In spite of the fact that the 2012 iPhone will be Apple’s sixth generation smartphone, there is a higher likelihood that they will opt to call it iPhone 5. But read why we might not see an iPhone 6 until 2014.
Chances are, if you’re a passionate iPhone users who knows the ins and outs of Apple’s flagship mobile device, then you’re also one of the ones out there who argue that Apple should skip the name “iPhone 5” and head directly to “iPhone 6.” If you’re smart, then you know that the current iPhone 4S is in fact the fifth generation iPhone, and because of this, it would be inaccurate to call the next iPhone “iPhone 5.” And you would be right.
But you would also be wrong.
In spite of all the logic that suggests the next iPhone should be the “iPhone 6,” there is no way that Cupertino will fail to cash in on the still-lingering buzz about the iPhone 5. In the history of marketing, there has probably never been a speculative brand name like “iPhone 5″ that held so much power and potential revenue-generating potential. By choosing (or being forced) to release the iPhone 4S as its 2011 stand-in — and then by failing to hit the mark on expectations, such as a larger screen and LTE — there are still millions of smartphone users highly anticipating the iPhone 5.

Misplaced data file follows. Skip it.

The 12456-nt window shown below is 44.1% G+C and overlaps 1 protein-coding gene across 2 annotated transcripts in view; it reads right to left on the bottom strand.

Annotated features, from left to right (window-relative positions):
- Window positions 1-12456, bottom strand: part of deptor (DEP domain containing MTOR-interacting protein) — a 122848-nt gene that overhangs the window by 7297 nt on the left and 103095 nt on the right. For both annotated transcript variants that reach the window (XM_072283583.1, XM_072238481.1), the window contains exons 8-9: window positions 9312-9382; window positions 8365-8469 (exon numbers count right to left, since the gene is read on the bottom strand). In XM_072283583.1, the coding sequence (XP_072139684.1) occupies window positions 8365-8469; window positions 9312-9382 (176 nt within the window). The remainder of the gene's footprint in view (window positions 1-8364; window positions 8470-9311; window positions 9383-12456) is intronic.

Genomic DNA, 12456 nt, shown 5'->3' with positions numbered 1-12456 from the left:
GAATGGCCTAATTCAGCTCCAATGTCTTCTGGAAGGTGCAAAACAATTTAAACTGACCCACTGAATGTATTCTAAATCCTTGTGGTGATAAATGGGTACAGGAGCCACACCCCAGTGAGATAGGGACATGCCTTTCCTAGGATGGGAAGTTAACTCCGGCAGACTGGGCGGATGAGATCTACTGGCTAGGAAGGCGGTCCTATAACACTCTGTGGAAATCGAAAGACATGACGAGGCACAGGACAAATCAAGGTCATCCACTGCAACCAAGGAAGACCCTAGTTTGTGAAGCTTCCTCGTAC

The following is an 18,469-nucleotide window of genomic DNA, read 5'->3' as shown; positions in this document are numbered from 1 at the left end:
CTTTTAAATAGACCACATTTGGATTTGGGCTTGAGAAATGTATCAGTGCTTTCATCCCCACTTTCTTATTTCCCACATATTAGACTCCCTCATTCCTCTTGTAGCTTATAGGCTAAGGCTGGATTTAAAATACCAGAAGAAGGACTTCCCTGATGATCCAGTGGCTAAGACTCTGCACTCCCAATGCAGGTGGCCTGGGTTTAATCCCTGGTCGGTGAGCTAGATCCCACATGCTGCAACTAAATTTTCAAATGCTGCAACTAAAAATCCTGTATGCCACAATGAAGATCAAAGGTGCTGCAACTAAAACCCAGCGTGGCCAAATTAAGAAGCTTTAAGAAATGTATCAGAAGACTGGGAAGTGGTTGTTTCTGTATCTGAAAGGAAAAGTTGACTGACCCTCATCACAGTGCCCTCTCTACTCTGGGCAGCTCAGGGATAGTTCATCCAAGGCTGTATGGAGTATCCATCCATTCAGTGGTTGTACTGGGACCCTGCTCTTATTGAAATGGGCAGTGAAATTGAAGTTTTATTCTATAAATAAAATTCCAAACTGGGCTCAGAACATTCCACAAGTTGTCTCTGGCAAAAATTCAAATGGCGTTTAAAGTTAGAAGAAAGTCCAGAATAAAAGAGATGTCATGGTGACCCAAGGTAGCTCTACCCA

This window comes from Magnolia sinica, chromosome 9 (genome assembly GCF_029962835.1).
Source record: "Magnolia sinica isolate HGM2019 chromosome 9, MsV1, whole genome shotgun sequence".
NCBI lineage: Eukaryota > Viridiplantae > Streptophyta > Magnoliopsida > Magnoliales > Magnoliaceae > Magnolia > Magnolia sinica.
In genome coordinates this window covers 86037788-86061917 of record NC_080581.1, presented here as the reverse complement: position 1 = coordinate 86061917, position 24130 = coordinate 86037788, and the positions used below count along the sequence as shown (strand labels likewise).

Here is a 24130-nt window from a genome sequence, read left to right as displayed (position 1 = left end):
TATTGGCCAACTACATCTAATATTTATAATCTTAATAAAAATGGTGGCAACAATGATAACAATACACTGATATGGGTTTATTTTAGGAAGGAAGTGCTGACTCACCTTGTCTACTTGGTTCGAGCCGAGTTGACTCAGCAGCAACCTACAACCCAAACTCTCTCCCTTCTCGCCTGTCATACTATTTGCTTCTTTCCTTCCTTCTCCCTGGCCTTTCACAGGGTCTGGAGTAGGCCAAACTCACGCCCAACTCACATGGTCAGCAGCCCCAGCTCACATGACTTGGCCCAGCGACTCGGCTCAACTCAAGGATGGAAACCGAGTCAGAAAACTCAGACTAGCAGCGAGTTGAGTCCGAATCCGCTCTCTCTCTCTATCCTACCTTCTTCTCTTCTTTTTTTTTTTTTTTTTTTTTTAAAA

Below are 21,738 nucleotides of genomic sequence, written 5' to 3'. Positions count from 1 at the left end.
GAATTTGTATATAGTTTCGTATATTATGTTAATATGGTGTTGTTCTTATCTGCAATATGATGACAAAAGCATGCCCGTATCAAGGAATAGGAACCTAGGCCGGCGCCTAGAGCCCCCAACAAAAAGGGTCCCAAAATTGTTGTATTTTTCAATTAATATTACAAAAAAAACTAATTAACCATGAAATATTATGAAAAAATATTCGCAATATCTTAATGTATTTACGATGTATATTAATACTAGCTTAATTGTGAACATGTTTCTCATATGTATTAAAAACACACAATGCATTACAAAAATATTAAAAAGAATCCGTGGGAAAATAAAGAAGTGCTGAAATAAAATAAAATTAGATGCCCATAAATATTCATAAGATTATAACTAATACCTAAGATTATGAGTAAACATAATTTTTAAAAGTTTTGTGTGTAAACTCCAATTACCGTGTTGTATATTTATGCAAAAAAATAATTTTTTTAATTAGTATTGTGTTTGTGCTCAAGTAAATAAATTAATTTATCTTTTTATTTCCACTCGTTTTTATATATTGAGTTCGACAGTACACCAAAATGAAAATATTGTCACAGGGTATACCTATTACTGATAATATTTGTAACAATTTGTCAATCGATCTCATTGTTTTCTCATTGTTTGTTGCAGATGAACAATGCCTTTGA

And much of the buzz about the iPhone 5 has to do with its name as much as its features.
Because of the expectations for the iPhone 5 and the amount of rumors, speculation, and opinion that surrounds it in the media, “iPhone 5″ now is almost ubiquitous, representing the next generation smartphone. The name is expected to carry with it a new level of mobile computing that will set a new standard in smartphones, just as the iPad did to the tablet market when it was first released. Therefore, it would be foolhardy for Apple to fail to ever cash in on this market intensity.
To be sure, it would be accurate to name the 2012 iPhone the “iPhone 6.” But truth be told, “iPhone 6″ means nothing to the general public — it isn’t even on their radar. The keyword search garners about one tenth of the traffic that “iPhone 5″ does.
And given Apple’s new tendency to release a refreshed iPhone model every other year, it is not impossible to imagine that 2013 might feature the iPhone 5S before the iPhone 6. The iPhone 6 may be slated for as late as 2014. And while I am sure that Apple engineers are already contemplating it, the marketing department at Cupertino is most likely looking at the “iPhone 5″ as the next big product name to push out the door in 2012.
By Michael Nace